Albion Monitor /News
[Editor's note: For commentary on these events, see "Would you Call Your Mom a 'Femi-Nazi?'" elsewhere in this edition.]

"Beijing and Back" Class Motivates JC Students

by Stephanie Hiller

One girl even stood up on top of her desk one day to rail against corporations

It was small as rallies go, but large in spirit.

The occasion on March 29 was the last meeting of a unique class at Santa Rosa Junior College, showcasing student work and celebrating the achievements of the United Nations Fourth Conference on Women which took place in Beijing, China last August.

The class, "Beijing and Back," was created by Dr. Tamsen Stevenson to share and implement the 12-point Platform of Action developed at the Conference. As the only course of its kind -- along with a similar class Stevenson teaches at Sonoma State University -- it has captured the attention of Ms. Magazine, which will soon publish an article about it.

"The class was electrifying and magnetic," said student Josephine Penn. "It felt like we could take our power back." She told how one girl even stood up on top of her desk one day to rail against corporations. "The discussions were great."

"What I set out to do," said Stevenson in an interview, "was introduce what happened in China -- I called it the 'Women's Woodstock' -- to present the shared concerns and also an understanding of what mechanisms are already in place to address these issues. How can we be sure we're doing something about those issues? How effective are our strategies for implementation?"

"The kind of activism we haven't seen since the Sixties"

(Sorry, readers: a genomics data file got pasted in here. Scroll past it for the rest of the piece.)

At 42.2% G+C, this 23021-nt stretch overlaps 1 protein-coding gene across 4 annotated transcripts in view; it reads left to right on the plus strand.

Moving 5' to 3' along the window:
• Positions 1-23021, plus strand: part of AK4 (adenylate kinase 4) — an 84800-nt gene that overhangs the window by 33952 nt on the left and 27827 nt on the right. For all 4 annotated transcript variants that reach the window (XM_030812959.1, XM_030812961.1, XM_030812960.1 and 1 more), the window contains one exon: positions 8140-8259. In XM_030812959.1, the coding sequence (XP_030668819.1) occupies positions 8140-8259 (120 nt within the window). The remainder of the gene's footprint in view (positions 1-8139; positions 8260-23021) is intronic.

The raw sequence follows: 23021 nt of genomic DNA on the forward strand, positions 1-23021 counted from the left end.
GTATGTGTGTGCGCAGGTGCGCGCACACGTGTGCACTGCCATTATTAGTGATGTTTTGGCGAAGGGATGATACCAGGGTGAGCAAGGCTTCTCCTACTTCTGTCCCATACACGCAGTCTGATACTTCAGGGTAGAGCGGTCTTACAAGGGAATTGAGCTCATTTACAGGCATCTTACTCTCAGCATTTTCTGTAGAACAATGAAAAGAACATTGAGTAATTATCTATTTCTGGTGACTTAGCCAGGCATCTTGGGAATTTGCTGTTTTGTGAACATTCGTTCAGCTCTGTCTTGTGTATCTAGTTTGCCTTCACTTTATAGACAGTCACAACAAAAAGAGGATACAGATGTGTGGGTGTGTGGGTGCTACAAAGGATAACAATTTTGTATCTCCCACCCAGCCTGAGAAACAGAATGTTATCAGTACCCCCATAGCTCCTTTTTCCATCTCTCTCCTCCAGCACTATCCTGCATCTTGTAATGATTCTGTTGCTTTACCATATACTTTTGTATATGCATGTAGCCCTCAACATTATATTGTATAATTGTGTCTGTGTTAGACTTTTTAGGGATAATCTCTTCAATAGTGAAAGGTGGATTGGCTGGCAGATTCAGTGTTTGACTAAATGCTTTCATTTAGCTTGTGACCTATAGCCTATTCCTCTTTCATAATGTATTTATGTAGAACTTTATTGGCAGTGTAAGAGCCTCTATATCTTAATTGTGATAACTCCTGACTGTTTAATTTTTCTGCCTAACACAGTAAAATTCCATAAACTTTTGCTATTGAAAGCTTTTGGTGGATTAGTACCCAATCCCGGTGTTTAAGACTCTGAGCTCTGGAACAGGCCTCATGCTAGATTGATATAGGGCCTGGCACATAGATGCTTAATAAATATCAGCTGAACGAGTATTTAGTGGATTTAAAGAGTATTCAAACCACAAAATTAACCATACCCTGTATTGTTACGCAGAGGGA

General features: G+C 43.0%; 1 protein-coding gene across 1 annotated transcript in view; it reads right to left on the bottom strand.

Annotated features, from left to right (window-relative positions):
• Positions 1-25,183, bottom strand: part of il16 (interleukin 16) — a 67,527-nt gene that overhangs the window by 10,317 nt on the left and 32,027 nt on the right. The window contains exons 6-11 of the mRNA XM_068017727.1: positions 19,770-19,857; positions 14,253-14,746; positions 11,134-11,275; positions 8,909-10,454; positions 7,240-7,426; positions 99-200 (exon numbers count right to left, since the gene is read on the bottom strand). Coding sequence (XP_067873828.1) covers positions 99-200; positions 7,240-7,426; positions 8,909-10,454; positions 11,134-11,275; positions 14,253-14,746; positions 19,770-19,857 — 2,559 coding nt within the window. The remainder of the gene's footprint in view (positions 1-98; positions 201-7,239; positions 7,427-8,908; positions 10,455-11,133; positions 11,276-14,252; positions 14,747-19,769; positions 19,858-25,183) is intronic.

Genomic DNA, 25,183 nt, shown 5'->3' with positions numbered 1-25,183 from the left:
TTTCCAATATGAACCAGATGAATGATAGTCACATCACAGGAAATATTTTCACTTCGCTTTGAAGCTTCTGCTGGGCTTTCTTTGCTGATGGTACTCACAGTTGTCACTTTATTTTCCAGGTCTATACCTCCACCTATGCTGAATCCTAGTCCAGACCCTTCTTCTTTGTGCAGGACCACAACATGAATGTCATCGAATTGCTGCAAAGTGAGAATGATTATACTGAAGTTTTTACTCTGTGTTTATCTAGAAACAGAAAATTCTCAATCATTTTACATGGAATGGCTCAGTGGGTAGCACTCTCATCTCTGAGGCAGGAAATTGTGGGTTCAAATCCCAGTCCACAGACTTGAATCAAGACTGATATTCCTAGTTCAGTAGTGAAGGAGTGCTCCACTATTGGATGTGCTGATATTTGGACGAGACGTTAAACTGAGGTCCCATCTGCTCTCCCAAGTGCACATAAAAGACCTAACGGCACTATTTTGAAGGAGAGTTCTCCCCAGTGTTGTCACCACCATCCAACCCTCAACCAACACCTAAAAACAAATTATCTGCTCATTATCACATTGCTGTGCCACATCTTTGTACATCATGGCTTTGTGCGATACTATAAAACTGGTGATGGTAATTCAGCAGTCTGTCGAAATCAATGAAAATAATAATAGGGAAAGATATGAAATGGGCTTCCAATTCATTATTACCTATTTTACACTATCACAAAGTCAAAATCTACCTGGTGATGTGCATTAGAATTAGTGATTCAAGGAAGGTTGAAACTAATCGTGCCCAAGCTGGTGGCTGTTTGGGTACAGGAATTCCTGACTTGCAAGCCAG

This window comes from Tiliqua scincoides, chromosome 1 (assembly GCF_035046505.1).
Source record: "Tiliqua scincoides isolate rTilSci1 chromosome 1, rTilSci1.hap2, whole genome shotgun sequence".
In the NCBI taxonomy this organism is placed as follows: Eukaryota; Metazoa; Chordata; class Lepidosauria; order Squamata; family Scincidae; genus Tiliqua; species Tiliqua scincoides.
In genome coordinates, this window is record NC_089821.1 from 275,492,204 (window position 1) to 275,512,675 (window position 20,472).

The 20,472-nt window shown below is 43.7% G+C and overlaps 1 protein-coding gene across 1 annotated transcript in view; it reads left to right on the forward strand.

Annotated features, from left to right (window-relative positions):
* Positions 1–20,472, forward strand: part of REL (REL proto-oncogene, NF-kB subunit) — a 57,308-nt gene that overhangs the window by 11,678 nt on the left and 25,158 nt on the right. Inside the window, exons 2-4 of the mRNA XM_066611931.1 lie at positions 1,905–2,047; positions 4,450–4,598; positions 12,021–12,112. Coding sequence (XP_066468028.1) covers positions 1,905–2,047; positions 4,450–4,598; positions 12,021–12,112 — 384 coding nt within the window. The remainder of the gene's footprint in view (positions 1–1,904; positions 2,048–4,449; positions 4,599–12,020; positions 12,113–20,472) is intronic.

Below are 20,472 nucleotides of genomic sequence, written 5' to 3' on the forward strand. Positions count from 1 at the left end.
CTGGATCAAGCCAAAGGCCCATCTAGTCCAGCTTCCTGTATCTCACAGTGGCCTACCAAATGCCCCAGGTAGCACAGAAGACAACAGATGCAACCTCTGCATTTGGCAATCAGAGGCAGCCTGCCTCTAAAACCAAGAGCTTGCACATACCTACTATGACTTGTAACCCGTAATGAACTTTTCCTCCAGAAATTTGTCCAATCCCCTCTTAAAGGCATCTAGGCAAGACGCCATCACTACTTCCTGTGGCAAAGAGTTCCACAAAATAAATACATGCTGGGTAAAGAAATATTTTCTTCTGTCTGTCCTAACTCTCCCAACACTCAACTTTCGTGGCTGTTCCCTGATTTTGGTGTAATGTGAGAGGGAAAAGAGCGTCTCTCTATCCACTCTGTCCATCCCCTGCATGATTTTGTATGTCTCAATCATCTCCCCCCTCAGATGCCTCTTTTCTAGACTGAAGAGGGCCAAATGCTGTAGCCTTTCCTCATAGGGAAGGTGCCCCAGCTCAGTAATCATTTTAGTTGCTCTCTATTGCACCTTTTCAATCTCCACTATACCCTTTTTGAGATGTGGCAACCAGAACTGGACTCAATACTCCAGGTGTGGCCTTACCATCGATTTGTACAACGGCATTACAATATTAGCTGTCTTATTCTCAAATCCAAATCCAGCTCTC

Dr. Stevenson went to Beijing to represent the American Association of University Women and the Women's Environmental Development Organization, and to present her work on the connection between breast cancer and exogenous pesticides in the environment. She is a PhD in anthropology and a member of the adjunct faculty at the Junior College.

"People worked so hard and accomplished so much. The projects were collaborative. Part of the nature of women's work is that we can work collaboratively. You know, someone watches the kids while someone else makes dinner.

"It doesn't matter who makes dinner as long as everyone gets fed."

A key issue at the rally was the Convention to Eliminate Discrimination Against Women (CEDAW), a document setting forth global rights for women which was written in l979, ratified by 151 governments, and stalled in Senate Subcommittee two years later by Jesse Helms (R-NC). Several students were in Washington, D.C. urging ratification of CEDAW.

After talks by such noted women as author Doris Earnshaw, Press Democrat columnist Susan Schwartz, and Gimbutas scholar Joan Marler, students presented their projects. There were eight presentations by different committees, with women of all ages represented in each.

In one presentation, a group working on Violence Against Women is seeking a grant for "A Special Place," a center for abused children run by the YWCA. They also plan to sponsor a children's poster contest about preventing violence against children. Said student Diane Patterson, "I feel that if we are to stop violence in this country it has to begin with children and it has to begin with women."

On the topic "How Media Portrays Women," students showed collages made by students at a local middle school to depict how women's bodies are utilized in advertisements.

The work is continuing. A new club has been formed on campus, the Women's Political Action Club, to continue the work begun in this class. And a student has created a web site to connect class members with women's activists all over the world.

"We're going to see a lot more activity nationwide in the next few months," said Stevenson. "That Platform has been an inspiration to the kind of activism we haven't seen since the Sixties."

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Albion Monitor April 15, 1996 (

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